Presentyour findingin ways thatare credibleandpersuasive to thereaders.Without engagingyour expected audienceinto the text, a flawless logic ofcomplexarguments might havein some cases alienating effects as many potential readersdo not attempt to decipherthose academicarticles lookinglike an impenetrable thicket of words.Incaseyouhavebeen socializedinto the norms of writing through aprocess of implicitlearning,you might appreciatesome articulated suggestions on academic discoursefrom peers likeSternberg (here),Boellstorff(hereand here),Ellis (here),Bem (hereand here),Caulley(here),Weick (here), Frank (here),Fernández–Ríos &Buela–Casal(here) orKnox
Don’t aim onlyat thosejournals that arerejecting over 80%ofthemanuscripts submitted for consideration as thisnarrowapproachmight implyin the endalotof frustration foryou, adelayin publication andan inefficient useof reviewers’time and energy.
Abriefsynthesis relevantto theOA/non–OAdebate, can befoundin an articlepublishednot longago inJournal of Clinical Psychology:
“Harnad andBrody(2004) compared the citationcounts of individual OA and non–OAphysicsarticles appearingin thesame (non-OA) journals (TheOA articles in non–OA journals weremadeOAbytheir authors throughself–archivedeprints).Theyfoundcitation advantagesforOA articles of200 to 300%, dependingon the publicationyear. Similarstudies have compared OA andnon–OA articles in astronomy,computer science,electrical engineering, mathematics, philosophy, and political science, findingOAimpact advantage rates of 25 to 250%(Antelman, 2004; Eysenbach, 2006; Hajjem, Harnad, &Gingras, 2005b; Kurtzet al., 2005a;Lawrence,2001), with an averageOA advantageof93.2%inpsychology(Hajjem et al., 2005a).[…] Scholars wishingto maximizethe diffusion oftheirresearch amongthe professionalcommunityshould depositeprints of their work inOA archives. There areno copyright or other legal barriers to this OAstrategy,with 91% ofresearch journals (including allAPA and Wileyjournals)alreadygivingtheirexplicitgreen light to authors self–archivingof pre–or postprints (Eprints, 2008). Onehundred percent OA is a reachablegoal.”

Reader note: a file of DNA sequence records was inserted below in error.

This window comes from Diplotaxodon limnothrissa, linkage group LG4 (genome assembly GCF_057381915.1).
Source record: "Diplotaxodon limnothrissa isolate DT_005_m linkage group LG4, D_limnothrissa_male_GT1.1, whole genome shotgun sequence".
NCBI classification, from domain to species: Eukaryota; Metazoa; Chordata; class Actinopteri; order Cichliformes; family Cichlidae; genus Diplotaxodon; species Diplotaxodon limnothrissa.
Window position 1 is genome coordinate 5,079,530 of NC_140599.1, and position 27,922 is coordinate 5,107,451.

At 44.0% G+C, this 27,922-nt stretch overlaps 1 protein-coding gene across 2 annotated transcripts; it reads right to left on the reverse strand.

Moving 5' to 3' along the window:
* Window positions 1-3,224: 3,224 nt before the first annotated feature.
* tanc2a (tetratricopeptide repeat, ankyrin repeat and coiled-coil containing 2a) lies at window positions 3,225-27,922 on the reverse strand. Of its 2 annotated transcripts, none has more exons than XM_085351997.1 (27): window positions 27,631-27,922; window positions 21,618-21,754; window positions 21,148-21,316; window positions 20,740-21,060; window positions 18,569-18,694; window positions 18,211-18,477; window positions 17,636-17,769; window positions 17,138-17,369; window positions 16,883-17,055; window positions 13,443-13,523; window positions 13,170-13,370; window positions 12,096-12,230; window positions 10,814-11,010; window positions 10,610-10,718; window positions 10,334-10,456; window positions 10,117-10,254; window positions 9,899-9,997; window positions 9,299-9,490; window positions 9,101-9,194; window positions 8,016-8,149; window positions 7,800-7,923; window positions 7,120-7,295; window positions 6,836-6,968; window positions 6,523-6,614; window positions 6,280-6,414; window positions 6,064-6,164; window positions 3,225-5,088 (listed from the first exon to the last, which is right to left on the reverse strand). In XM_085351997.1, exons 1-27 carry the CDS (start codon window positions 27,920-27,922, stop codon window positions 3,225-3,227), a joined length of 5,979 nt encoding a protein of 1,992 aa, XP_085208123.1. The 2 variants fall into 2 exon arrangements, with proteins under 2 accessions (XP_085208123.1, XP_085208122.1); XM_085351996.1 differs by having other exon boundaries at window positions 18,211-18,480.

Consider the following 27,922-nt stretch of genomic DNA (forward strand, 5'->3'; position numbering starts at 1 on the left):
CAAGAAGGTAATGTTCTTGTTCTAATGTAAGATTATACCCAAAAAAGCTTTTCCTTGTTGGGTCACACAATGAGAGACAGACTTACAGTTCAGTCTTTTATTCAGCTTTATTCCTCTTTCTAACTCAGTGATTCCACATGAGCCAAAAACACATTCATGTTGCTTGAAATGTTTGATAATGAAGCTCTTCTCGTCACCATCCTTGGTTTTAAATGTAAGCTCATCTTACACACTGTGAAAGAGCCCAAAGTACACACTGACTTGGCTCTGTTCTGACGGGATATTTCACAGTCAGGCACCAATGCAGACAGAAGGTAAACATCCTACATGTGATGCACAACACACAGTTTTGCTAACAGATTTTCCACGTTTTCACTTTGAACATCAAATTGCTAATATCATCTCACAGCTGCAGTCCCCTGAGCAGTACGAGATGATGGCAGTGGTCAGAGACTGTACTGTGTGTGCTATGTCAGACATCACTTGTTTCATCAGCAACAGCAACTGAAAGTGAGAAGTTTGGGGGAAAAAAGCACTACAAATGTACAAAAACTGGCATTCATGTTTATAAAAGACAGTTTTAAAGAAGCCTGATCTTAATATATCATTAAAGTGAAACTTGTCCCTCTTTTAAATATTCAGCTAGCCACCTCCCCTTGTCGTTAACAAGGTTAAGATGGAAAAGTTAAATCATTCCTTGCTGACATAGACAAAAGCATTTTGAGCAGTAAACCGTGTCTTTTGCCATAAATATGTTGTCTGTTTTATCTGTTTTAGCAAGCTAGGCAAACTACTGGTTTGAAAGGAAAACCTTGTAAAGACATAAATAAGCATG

4.Be committed to disseminate thefindings of your work.